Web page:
To remedy this problem, lawmakers drafted a bill this year that would have made drivers purchase auto insurance and supply proof of this insurance to the Department of Public Safety before they could obtain a car tag, which is legally required for all vehicles on the state’s roads. Many other states have similar systems in place in order to ensure that motorists are acquiring the insurance coverage that is mandated by law. The Mississippi bill reportedly took years of discussion and debate before it was approved by the state’s Legislature.
It was a win for proponents of responsible, safe driving – until this guy stepped in.
Governor Haley Barbour surprised everyone by vetoing the legislation. He claimed that the bill would overburden DPS, cost the taxpayers too much, and not permit enough time to do what was needed to implement the system.
This explanation was met with puzzlement by some lawmakers. State Representative Hank Zuber III, a Republican like Barbour, said he was shocked that the governor broke out his veto pen because Barbour had never expressed any problems with the bill during the legislative session. Zuber also insisted that the bill was both fiscally responsible and sound public policy.
Though he didn’t like the bill itself, Barbour did say he was in favor of the concept of presenting proof of auto insurance before getting a car tag. But Zuber said that the Mississippi legislature will be so busy in the near future that the bill will probably not be voted upon again; nor does he think Barbour’s veto can be overridden.
In short, because of the perplexing last-minute rejection of the bill by Haley Barbour, uninsured Mississippi drivers will continue to crowd the state’s roads and highways. And if one of these scofflaws crashes into you, the costs to cover property damage and medical bills may very well come out of your (insurer’s) pocket, not theirs.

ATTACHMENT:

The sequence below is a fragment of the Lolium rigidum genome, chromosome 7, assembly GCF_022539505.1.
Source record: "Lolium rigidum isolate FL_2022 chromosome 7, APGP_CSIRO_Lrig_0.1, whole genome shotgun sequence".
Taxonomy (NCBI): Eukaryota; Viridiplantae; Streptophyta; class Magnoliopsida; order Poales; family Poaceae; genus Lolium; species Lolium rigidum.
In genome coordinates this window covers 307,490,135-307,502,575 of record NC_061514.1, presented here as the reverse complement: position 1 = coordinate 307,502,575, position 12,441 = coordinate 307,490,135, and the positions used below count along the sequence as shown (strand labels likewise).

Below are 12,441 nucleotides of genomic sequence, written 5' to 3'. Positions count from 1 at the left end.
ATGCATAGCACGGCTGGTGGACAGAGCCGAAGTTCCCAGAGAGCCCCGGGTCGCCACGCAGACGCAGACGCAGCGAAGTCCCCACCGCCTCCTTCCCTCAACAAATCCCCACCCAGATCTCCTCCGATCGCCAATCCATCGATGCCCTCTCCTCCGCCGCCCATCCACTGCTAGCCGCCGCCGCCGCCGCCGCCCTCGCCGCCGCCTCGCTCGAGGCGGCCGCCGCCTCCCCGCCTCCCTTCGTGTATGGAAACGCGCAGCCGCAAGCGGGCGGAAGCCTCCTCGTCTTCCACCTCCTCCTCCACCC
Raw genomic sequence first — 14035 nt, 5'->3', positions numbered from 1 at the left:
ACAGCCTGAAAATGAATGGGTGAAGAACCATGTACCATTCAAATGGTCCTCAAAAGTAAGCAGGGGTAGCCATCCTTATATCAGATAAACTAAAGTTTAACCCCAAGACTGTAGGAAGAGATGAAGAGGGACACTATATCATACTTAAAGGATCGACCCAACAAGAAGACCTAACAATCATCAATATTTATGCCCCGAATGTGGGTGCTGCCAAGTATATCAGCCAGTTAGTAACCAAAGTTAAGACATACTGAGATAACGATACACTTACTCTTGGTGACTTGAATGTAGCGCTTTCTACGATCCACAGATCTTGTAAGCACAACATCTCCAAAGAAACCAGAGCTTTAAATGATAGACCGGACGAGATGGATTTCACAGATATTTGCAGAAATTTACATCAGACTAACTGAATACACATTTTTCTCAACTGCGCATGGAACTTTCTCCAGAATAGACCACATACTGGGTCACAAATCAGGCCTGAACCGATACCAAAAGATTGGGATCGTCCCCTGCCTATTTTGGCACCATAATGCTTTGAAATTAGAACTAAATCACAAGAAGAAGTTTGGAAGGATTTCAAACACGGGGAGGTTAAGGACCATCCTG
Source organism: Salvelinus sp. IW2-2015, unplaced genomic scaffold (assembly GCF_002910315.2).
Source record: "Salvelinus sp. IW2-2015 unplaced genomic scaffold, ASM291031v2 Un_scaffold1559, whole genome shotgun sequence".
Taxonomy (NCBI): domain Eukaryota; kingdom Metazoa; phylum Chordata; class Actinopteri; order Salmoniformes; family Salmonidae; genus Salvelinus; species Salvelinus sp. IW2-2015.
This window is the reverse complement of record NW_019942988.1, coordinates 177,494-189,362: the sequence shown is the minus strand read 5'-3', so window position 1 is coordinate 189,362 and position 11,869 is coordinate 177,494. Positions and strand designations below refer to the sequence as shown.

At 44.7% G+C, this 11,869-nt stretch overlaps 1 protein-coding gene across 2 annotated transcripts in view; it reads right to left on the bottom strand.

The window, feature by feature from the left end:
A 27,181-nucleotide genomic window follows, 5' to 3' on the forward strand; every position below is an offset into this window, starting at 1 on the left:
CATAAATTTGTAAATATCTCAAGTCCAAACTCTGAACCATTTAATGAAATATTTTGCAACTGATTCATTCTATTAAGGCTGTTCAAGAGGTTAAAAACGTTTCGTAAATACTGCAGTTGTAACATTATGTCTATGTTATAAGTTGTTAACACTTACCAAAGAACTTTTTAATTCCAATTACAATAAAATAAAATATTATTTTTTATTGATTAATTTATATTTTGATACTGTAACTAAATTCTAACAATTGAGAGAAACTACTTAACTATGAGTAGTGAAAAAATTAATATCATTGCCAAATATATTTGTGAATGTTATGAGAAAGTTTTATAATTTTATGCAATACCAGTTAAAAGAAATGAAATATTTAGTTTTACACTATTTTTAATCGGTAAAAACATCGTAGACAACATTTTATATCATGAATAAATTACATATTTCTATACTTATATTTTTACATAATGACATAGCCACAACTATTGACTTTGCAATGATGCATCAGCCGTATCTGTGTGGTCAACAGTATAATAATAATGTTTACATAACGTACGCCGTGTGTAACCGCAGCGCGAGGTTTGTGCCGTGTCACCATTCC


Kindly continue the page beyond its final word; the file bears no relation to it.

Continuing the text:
That’s why it’s dangerous to drive in the Magnolia State.
Image credits: edgewatercb.blogspot.com, westernjournalism.com, canstockphoto.com.
Tags: safeauto, safe auto, mississippi, dangerous
Driving is a dangerous activity, and that’s specifically why you always need to have car insurance. But most roads are fairly safe and flat. Imagine if you had to drive every day on a road that is perched on a cliff or some other dangerous condition; you might think about drinking an extra cup of coffee before beginning your commute. So feel lucky. Because even though driving as a whole is a risky activity, some of these routes are utterly dangerous every single time they are driven, and not just because of traffic.
10. Pakistan By Truck
9. Himalayan Craziness
8. Would You Cross This Bridge?
7. Directly Down
6. Mountainous Yemen
5. Why So Narrow?
4. China-Pakistan Border
3. Rocky Road
2. Hawaiian One Lane Bridges
1. Indian Traffic, Taxicab Style
Tags: dangerous, dangerous, pakistan, pakistan, himalayas, himalayas, bridge, bridge, yemen, yemen, china, china, india, india, hawaii, hawaii
Bad Driving | Bad Driving
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There are many bad drivers out there on the road. Play It Safe with helpful tips, articles, videos, and of course, examples of what not to do. Brought to you by SafeAuto Insurance Company.